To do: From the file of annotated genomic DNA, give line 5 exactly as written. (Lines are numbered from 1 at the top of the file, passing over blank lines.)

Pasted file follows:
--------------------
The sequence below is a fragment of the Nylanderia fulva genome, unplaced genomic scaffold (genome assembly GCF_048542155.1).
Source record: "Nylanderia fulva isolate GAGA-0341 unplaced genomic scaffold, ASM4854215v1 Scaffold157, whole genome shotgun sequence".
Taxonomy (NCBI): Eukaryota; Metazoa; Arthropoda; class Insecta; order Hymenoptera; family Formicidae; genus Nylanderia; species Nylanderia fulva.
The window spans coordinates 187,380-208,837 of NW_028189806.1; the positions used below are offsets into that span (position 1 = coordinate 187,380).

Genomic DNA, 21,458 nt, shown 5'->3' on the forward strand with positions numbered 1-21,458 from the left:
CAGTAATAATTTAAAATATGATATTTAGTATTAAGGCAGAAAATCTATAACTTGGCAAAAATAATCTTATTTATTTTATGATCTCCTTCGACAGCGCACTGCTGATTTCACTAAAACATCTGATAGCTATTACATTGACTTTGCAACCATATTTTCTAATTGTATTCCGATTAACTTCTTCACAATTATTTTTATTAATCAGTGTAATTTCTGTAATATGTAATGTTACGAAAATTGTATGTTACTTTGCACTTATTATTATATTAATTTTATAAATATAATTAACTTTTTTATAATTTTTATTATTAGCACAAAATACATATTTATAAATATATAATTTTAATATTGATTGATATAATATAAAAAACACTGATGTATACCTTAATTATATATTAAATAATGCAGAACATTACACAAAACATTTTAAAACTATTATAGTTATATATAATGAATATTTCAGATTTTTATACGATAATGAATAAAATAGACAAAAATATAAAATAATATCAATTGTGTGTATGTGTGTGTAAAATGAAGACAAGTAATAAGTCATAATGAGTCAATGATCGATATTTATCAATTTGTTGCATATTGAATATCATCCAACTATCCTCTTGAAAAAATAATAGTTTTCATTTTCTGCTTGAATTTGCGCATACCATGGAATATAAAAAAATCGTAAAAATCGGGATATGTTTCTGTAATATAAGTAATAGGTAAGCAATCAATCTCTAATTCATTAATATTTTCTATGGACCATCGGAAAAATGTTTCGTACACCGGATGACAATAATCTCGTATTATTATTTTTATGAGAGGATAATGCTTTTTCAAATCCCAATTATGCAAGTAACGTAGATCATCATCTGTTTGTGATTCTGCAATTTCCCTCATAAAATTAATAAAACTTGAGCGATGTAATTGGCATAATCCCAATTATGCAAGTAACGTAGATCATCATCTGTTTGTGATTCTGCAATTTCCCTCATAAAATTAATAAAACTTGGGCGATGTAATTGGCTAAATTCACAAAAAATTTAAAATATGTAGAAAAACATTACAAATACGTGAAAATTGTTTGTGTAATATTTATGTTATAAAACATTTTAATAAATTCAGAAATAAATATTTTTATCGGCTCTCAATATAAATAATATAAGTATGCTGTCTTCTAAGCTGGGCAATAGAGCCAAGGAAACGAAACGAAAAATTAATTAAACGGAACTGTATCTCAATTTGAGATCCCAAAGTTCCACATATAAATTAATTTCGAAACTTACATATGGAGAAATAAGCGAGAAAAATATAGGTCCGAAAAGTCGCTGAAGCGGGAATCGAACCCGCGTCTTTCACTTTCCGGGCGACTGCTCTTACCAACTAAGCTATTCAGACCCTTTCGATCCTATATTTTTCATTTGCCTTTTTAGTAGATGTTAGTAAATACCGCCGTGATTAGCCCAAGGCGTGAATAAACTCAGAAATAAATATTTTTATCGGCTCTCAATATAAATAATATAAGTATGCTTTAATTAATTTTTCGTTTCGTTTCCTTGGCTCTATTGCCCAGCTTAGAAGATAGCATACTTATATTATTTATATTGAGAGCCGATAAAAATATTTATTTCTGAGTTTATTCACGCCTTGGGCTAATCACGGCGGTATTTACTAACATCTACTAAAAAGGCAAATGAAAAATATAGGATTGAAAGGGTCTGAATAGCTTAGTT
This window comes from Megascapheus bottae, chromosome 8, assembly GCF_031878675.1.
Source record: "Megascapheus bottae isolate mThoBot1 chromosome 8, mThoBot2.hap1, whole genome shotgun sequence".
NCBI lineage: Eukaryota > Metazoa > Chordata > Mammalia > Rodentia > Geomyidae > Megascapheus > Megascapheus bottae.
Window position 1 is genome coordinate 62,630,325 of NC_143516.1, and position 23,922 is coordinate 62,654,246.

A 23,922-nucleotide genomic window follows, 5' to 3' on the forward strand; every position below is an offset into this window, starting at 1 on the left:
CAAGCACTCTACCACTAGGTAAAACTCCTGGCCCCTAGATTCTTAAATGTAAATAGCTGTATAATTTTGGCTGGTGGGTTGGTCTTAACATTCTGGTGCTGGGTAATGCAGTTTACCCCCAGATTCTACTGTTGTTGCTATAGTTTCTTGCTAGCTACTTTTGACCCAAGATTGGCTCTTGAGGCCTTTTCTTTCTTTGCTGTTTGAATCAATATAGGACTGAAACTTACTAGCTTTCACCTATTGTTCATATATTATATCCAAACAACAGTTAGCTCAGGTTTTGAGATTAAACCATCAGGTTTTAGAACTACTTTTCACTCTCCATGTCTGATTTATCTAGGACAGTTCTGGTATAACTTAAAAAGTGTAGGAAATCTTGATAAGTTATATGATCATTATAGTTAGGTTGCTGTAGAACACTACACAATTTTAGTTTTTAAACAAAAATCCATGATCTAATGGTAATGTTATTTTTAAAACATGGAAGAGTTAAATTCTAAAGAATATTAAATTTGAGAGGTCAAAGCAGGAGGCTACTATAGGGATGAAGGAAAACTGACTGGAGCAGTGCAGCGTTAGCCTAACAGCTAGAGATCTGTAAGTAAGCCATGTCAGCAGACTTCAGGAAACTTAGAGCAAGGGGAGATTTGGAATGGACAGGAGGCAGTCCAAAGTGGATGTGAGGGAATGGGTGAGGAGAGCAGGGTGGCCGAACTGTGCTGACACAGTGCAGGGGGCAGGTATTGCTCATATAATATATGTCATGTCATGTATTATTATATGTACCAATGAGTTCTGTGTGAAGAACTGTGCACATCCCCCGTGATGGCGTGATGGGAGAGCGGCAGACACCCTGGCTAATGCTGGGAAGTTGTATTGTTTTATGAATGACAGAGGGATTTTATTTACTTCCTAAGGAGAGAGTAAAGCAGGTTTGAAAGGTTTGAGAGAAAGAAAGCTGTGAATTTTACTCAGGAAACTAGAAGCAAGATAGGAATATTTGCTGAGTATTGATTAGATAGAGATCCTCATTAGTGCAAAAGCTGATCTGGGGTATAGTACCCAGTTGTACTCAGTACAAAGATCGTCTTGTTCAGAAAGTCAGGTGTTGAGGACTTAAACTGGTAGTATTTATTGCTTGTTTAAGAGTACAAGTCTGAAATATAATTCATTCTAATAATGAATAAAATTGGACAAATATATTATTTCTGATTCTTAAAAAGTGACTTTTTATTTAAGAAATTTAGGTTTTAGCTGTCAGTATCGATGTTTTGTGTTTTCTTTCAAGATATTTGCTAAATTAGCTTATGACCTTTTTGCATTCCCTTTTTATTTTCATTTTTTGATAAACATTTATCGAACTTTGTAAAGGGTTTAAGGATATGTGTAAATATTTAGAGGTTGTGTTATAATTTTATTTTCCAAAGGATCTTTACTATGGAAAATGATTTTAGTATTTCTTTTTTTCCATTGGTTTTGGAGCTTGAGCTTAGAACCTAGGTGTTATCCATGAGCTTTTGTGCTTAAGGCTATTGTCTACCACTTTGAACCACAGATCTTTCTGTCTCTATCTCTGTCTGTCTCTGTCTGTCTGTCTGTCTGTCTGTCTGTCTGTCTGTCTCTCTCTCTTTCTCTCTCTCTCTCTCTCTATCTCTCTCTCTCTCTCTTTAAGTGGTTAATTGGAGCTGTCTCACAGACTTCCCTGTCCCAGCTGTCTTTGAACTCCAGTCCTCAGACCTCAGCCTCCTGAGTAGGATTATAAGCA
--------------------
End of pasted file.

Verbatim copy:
Genomic DNA, 21,458 nt, shown 5'->3' on the forward strand with positions numbered 1-21,458 from the left: